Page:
Christian Slater verbally abuses reporter over questions about abusive past

Ben Arnold

Christian Slater has apologised after he verbally abused a reporter who asked questions about his own abusive past.

Slater was speaking to the editor of The Daily Beast Nico Hines, while doing press around his new West End performance in David Mamet’s ‘Glengarry Glen Ross’.

Hines says that the ‘Mr Robot’ star called him ‘a salacious c***’ in the exchange.

The incident came when Hines referred to a remark Slater made about having ‘no regrets’ about his past, at which point he was asked about once being jailed for beating up his girlfriend.

Slater spent three months in jail and spent three further months in rehab in 1997 for assaulting his then girlfriend Michelle Jonas and a police officer while under the influence of drink and drugs.

He was also arrested in Manhattan in 2005 for allegedly sexually harassing a woman in the street. He was charged with third degree sexual abuse, but the charges were later dropped on the condition that he kept out of trouble for six months.

“What a salacious c*** this guy is!” Slater reportedly said in reply, after which a publicist quickly ushered the actor from the room.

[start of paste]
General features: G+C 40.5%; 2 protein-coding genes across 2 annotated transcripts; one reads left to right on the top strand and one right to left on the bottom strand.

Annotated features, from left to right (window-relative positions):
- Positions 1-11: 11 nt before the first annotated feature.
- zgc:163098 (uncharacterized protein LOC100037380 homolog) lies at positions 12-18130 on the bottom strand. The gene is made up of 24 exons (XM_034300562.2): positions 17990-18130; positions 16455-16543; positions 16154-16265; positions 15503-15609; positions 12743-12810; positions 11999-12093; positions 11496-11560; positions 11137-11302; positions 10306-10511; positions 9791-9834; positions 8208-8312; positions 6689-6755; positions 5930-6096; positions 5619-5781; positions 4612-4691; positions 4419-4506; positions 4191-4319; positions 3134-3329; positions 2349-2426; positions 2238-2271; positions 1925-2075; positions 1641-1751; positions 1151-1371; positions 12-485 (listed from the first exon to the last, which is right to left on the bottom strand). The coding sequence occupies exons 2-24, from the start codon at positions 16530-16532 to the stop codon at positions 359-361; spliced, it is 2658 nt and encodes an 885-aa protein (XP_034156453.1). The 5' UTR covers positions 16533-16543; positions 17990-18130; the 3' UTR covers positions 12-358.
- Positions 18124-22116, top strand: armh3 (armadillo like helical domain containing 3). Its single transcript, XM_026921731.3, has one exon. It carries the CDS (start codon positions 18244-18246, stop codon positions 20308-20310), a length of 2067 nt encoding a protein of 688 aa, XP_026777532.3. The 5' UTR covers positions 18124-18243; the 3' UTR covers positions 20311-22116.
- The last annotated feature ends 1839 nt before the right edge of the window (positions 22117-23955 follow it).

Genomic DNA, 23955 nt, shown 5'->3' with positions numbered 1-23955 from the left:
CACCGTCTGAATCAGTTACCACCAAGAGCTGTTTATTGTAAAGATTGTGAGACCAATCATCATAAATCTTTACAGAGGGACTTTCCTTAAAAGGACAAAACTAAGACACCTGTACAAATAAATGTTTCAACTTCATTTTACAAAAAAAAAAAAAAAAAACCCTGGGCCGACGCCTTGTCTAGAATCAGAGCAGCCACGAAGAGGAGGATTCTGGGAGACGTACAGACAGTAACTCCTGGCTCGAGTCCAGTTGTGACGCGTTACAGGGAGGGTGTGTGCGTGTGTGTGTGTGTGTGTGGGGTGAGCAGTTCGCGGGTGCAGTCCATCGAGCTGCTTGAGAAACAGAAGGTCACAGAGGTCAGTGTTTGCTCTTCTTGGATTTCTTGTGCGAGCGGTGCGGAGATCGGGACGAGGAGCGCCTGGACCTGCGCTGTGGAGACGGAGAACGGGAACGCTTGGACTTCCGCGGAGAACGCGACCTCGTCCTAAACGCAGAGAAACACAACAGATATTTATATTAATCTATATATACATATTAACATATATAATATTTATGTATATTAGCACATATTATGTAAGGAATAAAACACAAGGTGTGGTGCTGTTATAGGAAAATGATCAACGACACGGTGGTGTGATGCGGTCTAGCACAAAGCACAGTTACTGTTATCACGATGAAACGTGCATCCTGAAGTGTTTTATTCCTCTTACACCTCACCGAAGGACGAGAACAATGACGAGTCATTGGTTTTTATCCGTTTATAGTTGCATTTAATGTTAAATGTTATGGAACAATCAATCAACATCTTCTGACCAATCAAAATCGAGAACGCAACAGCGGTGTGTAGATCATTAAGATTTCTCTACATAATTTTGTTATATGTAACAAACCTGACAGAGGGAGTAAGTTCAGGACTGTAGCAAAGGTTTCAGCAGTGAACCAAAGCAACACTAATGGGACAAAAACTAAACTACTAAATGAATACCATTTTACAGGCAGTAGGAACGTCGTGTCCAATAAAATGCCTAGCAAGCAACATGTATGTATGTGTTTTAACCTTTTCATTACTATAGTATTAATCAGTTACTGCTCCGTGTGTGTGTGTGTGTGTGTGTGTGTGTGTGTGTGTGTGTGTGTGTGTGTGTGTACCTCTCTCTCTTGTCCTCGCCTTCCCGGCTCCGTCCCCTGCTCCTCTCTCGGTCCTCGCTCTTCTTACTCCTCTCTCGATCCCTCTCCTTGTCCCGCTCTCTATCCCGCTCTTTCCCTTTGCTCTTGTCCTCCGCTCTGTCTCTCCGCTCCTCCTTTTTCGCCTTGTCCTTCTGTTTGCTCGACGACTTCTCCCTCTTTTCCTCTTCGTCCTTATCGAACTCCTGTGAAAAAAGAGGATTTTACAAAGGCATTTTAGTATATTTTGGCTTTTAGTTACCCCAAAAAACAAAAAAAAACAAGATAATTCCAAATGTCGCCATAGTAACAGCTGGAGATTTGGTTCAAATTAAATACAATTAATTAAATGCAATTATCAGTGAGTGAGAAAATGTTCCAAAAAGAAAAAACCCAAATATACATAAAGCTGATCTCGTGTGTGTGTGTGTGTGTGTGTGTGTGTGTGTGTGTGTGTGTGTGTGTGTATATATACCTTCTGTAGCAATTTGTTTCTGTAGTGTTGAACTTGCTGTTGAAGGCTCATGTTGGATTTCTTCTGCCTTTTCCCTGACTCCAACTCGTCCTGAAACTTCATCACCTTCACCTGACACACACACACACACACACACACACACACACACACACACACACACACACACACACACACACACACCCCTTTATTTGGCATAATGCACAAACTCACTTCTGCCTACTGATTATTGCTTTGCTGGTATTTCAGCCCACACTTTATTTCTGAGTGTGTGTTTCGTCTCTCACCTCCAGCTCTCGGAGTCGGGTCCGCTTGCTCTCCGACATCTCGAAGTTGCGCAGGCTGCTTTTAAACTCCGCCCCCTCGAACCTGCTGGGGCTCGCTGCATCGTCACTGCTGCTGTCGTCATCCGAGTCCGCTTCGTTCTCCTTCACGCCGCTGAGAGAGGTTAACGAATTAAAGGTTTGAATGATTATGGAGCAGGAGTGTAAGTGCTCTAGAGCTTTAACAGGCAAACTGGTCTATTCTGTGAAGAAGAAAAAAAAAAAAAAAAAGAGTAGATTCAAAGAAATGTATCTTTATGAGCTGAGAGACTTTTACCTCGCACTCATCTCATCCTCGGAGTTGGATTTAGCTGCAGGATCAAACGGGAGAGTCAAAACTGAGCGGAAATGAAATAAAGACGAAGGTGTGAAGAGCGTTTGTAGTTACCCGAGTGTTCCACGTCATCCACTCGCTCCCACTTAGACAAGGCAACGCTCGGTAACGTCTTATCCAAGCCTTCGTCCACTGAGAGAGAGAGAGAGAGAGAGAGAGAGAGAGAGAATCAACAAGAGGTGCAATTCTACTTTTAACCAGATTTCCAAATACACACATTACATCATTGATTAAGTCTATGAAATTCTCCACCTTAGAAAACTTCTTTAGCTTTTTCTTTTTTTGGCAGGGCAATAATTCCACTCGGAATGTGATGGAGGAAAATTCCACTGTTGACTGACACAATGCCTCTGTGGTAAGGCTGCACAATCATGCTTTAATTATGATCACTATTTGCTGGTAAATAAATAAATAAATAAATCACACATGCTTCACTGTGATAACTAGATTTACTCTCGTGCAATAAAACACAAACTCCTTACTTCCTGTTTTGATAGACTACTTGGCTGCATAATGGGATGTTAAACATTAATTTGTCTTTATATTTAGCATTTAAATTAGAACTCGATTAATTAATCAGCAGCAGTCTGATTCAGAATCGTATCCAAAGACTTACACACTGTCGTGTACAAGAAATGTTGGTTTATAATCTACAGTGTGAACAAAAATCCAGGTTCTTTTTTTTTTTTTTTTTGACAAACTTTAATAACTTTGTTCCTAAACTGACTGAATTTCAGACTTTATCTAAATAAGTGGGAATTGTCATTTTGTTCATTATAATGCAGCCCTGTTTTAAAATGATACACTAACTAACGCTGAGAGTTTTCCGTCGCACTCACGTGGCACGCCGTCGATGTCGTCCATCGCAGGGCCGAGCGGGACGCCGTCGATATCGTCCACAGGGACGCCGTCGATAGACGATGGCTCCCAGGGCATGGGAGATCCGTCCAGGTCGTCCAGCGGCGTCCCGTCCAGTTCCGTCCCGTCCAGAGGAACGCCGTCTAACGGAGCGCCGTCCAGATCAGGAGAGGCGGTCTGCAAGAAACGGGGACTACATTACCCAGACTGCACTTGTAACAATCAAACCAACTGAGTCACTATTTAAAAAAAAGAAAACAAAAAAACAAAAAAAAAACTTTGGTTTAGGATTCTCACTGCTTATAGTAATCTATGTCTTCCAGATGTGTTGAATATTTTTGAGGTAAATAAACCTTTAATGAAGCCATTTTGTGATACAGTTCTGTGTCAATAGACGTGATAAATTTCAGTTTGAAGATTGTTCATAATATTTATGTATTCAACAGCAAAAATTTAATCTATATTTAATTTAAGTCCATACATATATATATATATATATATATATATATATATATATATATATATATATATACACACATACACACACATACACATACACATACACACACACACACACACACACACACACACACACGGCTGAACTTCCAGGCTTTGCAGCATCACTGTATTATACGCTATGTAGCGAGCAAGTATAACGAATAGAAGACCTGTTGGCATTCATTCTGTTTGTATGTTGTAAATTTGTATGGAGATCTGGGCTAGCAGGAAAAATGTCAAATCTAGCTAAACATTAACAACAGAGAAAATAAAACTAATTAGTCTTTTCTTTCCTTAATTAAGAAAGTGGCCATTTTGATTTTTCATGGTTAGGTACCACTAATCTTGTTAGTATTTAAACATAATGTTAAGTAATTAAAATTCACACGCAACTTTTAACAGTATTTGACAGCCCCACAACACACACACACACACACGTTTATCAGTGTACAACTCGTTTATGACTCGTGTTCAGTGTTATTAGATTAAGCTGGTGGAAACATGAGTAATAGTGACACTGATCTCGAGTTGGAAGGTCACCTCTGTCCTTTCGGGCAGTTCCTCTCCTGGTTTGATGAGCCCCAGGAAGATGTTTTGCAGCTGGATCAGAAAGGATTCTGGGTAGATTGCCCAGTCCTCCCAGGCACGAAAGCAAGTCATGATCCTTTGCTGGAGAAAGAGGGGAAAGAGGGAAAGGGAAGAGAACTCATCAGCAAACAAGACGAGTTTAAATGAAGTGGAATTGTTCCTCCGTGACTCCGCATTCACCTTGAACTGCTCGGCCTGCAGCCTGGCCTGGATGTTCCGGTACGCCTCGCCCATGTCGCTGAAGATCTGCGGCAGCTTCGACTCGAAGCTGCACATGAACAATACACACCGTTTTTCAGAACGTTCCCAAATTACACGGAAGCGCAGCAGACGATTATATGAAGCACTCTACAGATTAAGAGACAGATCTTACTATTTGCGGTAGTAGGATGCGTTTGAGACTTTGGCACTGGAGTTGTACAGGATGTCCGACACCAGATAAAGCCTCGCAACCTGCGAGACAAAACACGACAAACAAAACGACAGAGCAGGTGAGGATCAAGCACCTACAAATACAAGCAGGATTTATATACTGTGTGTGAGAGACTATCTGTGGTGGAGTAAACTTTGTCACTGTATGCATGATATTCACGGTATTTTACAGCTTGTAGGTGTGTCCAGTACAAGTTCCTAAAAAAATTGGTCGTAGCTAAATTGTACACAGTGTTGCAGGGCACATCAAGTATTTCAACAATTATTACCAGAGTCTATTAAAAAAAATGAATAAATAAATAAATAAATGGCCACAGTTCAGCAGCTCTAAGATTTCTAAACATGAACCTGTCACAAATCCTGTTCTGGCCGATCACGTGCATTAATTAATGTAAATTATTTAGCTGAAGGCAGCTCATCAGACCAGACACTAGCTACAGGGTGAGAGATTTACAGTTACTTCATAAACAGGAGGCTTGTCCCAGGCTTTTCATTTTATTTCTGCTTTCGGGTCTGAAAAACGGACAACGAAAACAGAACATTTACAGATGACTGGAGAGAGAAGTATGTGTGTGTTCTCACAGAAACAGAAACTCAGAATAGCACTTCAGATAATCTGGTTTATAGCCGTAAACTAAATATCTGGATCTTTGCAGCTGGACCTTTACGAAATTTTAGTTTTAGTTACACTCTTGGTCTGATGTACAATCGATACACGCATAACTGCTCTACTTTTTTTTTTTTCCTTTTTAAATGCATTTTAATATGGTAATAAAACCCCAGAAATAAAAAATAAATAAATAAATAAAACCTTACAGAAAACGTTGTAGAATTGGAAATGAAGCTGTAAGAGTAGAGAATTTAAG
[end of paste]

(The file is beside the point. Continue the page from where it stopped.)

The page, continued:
However, Slater later emailed Hines about the outburst, and expressed his sorrow.

“The question of regret is hard for me to reckon with. I do regret my words this morning,” he said.

Slater, who plays Ricky Roma in the production, played by Al Pacino in the classic 1992 movie, discusses the overt bullying in the play too during the interview, as if broaching a parallel between the action seen in the play, which centres on cut-throat real estate sales, and Hollywood in the post-Weinstein era.

“What’s interesting about the play is Mamet’s dealing with a kind of toxic masculinity,” he says.

“It’s men all thrown together and you see dreadful behavior – you see the dreadful behavior of men who have power over others.”

Asked whether he had any advice for those caught up in the Hollywood harassment claims, he said: “Ooft, Jesus. Gosh, I don’t know – this is such a particular time where we’ve really hit a moment when such extraordinary change has to take place so I’m happy that women’s voices are being taken seriously and this age of secrecy and abuse of power era has to come to an end.

“I want women and all people to feel comfortable in the workplace, and I try to have that environment in my work.”

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